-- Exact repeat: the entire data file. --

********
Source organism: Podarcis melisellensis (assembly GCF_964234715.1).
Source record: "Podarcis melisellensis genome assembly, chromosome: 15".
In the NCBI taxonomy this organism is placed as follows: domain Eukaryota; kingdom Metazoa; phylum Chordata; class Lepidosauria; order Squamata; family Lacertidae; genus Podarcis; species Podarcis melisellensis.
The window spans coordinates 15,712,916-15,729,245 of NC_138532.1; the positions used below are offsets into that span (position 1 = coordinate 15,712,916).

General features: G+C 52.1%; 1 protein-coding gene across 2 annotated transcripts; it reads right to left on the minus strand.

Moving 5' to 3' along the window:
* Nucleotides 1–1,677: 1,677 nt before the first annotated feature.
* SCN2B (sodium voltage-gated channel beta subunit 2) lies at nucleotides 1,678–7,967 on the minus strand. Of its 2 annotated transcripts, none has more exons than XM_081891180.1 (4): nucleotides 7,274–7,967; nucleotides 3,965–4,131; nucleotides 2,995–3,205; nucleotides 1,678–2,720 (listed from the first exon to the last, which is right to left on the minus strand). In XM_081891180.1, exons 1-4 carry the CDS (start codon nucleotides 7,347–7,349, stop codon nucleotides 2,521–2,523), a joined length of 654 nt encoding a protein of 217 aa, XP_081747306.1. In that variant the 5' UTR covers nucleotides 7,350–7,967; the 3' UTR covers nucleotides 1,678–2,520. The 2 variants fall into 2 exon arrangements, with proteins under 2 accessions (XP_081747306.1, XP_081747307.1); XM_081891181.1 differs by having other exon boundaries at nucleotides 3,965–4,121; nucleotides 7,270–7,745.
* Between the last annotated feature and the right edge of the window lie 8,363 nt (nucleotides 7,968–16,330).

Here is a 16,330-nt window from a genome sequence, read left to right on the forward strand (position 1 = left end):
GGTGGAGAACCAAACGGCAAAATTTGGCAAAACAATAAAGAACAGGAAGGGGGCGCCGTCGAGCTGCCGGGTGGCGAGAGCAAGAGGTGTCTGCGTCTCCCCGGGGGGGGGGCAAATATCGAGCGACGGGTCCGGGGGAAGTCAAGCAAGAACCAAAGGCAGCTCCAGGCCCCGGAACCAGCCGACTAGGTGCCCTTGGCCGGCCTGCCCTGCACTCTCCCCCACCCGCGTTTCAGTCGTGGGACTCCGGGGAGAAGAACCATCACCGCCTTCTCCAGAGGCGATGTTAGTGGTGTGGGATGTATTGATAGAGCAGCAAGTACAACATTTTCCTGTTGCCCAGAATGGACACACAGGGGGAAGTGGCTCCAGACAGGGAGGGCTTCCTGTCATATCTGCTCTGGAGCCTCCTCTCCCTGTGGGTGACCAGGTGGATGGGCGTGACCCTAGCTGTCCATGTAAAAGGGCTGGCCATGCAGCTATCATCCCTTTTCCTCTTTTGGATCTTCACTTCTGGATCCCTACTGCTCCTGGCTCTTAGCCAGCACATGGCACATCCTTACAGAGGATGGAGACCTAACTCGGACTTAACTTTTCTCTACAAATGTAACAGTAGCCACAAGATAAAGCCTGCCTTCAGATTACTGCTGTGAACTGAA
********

Source organism: Podarcis melisellensis (assembly GCF_964234715.1).
Source record: "Podarcis melisellensis genome assembly, chromosome: 15".
In the NCBI taxonomy this organism is placed as follows: domain Eukaryota; kingdom Metazoa; phylum Chordata; class Lepidosauria; order Squamata; family Lacertidae; genus Podarcis; species Podarcis melisellensis.
The window spans coordinates 15,712,916-15,729,245 of NC_138532.1; the positions used below are offsets into that span (position 1 = coordinate 15,712,916).

General features: G+C 52.1%; 1 protein-coding gene across 2 annotated transcripts; it reads right to left on the minus strand.

Moving 5' to 3' along the window:
* Nucleotides 1–1,677: 1,677 nt before the first annotated feature.
* SCN2B (sodium voltage-gated channel beta subunit 2) lies at nucleotides 1,678–7,967 on the minus strand. Of its 2 annotated transcripts, none has more exons than XM_081891180.1 (4): nucleotides 7,274–7,967; nucleotides 3,965–4,131; nucleotides 2,995–3,205; nucleotides 1,678–2,720 (listed from the first exon to the last, which is right to left on the minus strand). In XM_081891180.1, exons 1-4 carry the CDS (start codon nucleotides 7,347–7,349, stop codon nucleotides 2,521–2,523), a joined length of 654 nt encoding a protein of 217 aa, XP_081747306.1. In that variant the 5' UTR covers nucleotides 7,350–7,967; the 3' UTR covers nucleotides 1,678–2,520. The 2 variants fall into 2 exon arrangements, with proteins under 2 accessions (XP_081747306.1, XP_081747307.1); XM_081891181.1 differs by having other exon boundaries at nucleotides 3,965–4,121; nucleotides 7,270–7,745.
* Between the last annotated feature and the right edge of the window lie 8,363 nt (nucleotides 7,968–16,330).

Here is a 16,330-nt window from a genome sequence, read left to right on the forward strand (position 1 = left end):
GGTGGAGAACCAAACGGCAAAATTTGGCAAAACAATAAAGAACAGGAAGGGGGCGCCGTCGAGCTGCCGGGTGGCGAGAGCAAGAGGTGTCTGCGTCTCCCCGGGGGGGGGGCAAATATCGAGCGACGGGTCCGGGGGAAGTCAAGCAAGAACCAAAGGCAGCTCCAGGCCCCGGAACCAGCCGACTAGGTGCCCTTGGCCGGCCTGCCCTGCACTCTCCCCCACCCGCGTTTCAGTCGTGGGACTCCGGGGAGAAGAACCATCACCGCCTTCTCCAGAGGCGATGTTAGTGGTGTGGGATGTATTGATAGAGCAGCAAGTACAACATTTTCCTGTTGCCCAGAATGGACACACAGGGGGAAGTGGCTCCAGACAGGGAGGGCTTCCTGTCATATCTGCTCTGGAGCCTCCTCTCCCTGTGGGTGACCAGGTGGATGGGCGTGACCCTAGCTGTCCATGTAAAAGGGCTGGCCATGCAGCTATCATCCCTTTTCCTCTTTTGGATCTTCACTTCTGGATCCCTACTGCTCCTGGCTCTTAGCCAGCACATGGCACATCCTTACAGAGGATGGAGACCTAACTCGGACTTAACTTTTCTCTACAAATGTAACAGTAGCCACAAGATAAAGCCTGCCTTCAGATTACTGCTGTGAACTGAA